Designers can be a finicky bunch. We can spend hours poring over Pantone colour books or font catalogues to get the right look for our work. A lot of us still put in the time to make sure a website looks the way it was intended even in legacy versions of Internet Explorer.
All that striving for perfection can drive a person nuts. For the last couple of years I’ve had a scrap of paper pinned up at my work station, with the following quote from John Updike: “Perfectionism is the enemy of creation.” I need to be regularly reminded of this point.
All the same, I’m going to share an experience which illustrates why it really pays to be thorough, especially when you’re dealing with a project that someone else (your client) will be spending a lot of money on.
Recently I was putting the finishing touches on a brochure design. The clients had spent a lot of time and resources on the brochure’s wording and photographs. I was at the point of preparing the final PDF file to send to the printer, when I loaded the client’s website to look up something. Amazingly, what appeared was the message “This website has moved. The new address is http://…”.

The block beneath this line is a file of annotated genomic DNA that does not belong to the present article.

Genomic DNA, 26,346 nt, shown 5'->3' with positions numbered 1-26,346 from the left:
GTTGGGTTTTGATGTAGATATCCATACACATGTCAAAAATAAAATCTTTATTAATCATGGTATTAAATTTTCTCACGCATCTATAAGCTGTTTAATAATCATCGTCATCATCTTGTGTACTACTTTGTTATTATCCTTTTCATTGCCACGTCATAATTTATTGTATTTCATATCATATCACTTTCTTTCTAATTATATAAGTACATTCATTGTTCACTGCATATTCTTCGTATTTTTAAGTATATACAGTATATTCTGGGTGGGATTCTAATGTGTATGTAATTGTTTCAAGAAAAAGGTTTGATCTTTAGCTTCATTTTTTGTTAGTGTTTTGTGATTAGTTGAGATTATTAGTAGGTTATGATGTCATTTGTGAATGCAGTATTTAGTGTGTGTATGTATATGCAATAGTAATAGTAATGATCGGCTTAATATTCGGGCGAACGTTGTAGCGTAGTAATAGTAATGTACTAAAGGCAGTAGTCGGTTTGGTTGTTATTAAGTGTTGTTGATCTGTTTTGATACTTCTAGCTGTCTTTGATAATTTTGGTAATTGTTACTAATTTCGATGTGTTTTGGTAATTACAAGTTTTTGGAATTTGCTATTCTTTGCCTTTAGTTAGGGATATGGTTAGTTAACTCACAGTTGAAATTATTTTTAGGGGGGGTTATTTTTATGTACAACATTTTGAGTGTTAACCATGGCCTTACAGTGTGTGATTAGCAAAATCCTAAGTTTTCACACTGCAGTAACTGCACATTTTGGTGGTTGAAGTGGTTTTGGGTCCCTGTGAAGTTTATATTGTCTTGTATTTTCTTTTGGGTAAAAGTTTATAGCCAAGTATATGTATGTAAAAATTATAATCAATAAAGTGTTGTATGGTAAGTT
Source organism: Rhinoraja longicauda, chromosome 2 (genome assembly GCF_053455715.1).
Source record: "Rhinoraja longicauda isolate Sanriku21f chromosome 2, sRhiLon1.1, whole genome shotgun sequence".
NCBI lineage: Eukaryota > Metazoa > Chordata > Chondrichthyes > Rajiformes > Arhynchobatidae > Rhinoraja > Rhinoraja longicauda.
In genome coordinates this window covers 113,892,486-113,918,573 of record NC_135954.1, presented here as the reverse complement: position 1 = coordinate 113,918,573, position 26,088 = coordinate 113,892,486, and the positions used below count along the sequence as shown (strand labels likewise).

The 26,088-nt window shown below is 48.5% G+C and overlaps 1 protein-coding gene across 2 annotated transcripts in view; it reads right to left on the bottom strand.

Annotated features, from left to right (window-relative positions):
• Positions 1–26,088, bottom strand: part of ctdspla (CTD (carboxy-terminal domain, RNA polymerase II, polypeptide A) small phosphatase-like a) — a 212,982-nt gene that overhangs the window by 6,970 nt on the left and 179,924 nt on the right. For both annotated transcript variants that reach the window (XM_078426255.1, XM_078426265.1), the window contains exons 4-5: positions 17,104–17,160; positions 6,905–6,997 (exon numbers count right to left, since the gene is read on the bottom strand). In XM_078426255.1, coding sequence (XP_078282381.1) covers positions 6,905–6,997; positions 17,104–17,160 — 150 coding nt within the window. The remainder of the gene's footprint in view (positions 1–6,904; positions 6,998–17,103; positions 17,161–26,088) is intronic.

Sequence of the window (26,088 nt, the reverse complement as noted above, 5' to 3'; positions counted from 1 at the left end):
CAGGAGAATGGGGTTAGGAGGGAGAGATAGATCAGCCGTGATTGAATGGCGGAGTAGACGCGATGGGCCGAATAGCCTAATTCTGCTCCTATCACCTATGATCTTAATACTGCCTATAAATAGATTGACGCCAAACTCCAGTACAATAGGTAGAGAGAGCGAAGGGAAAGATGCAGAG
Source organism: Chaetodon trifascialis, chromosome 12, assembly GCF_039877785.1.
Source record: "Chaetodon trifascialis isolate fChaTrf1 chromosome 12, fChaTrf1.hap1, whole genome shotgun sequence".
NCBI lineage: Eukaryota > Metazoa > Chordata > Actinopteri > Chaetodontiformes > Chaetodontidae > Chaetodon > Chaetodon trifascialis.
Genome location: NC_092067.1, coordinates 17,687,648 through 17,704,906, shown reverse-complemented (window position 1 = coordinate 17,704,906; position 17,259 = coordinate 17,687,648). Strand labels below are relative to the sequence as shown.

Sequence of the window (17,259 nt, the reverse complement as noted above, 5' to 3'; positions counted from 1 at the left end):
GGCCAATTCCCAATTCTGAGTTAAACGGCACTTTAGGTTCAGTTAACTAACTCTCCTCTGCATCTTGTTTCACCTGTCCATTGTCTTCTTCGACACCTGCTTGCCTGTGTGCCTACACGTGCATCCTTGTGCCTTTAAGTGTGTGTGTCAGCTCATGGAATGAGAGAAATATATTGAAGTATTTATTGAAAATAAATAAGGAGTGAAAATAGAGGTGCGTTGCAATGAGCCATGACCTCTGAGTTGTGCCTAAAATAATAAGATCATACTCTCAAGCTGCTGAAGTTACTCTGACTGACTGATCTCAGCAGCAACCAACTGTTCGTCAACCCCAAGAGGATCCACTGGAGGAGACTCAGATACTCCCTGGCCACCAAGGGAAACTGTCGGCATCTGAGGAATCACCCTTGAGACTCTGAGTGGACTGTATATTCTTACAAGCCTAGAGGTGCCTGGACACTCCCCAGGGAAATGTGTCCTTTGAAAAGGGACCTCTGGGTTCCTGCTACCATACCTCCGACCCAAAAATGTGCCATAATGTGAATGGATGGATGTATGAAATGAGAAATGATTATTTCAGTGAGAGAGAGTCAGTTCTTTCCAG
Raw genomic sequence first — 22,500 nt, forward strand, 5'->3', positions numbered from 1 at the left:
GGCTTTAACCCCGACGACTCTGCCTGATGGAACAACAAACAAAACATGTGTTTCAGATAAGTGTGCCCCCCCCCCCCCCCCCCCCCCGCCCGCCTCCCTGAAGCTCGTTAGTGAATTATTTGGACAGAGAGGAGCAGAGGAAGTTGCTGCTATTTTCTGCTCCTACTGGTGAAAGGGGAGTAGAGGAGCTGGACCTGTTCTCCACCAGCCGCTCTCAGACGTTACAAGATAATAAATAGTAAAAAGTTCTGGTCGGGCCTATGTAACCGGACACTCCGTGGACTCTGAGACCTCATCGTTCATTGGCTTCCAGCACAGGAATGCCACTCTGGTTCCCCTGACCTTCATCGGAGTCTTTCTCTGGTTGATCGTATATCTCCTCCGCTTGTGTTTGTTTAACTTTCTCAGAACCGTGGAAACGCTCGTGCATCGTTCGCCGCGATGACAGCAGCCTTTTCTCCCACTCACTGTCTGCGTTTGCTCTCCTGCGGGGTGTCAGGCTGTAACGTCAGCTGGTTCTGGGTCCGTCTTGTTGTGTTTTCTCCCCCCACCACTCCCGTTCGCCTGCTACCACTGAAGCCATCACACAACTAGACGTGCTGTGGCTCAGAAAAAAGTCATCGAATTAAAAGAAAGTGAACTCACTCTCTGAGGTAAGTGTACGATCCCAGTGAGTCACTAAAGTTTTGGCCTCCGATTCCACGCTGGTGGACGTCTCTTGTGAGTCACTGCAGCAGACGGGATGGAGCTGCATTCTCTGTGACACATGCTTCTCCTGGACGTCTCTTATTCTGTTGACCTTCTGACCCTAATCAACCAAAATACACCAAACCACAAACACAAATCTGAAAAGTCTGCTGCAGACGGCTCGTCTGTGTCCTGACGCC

My clients had changed their web address, sometime in the previous week (in fact their parent organisation had done this as part of moving to a new web platform). When I visited the new site address, I found that their main email address had also changed. These were important contact details which were included in the new brochure I had just finished designing. If I hadn’t gone to the website by chance, the wrong information would have been sent to the printer.
My clients had gone through several stages of proofreading their content, and yet the change in web address still got past them, possibly because it had taken place so recently. It demonstrates that overlooking a detail like this is very, very easy to do. It’s something that clients and designers alike have to face all the time in design projects.
On any design project, make doubly sure that you have all your ducks lined up in a row (yes, that explains the photo I’ve chosen for this post) even when you’re confident all of the details are solid. I had no reason to think my clients’ web address would change. And while an oversight like this may not be the designer’s fault, imagine how much better you’re going to look and feel if you do pinpoint an error before it goes to the printer.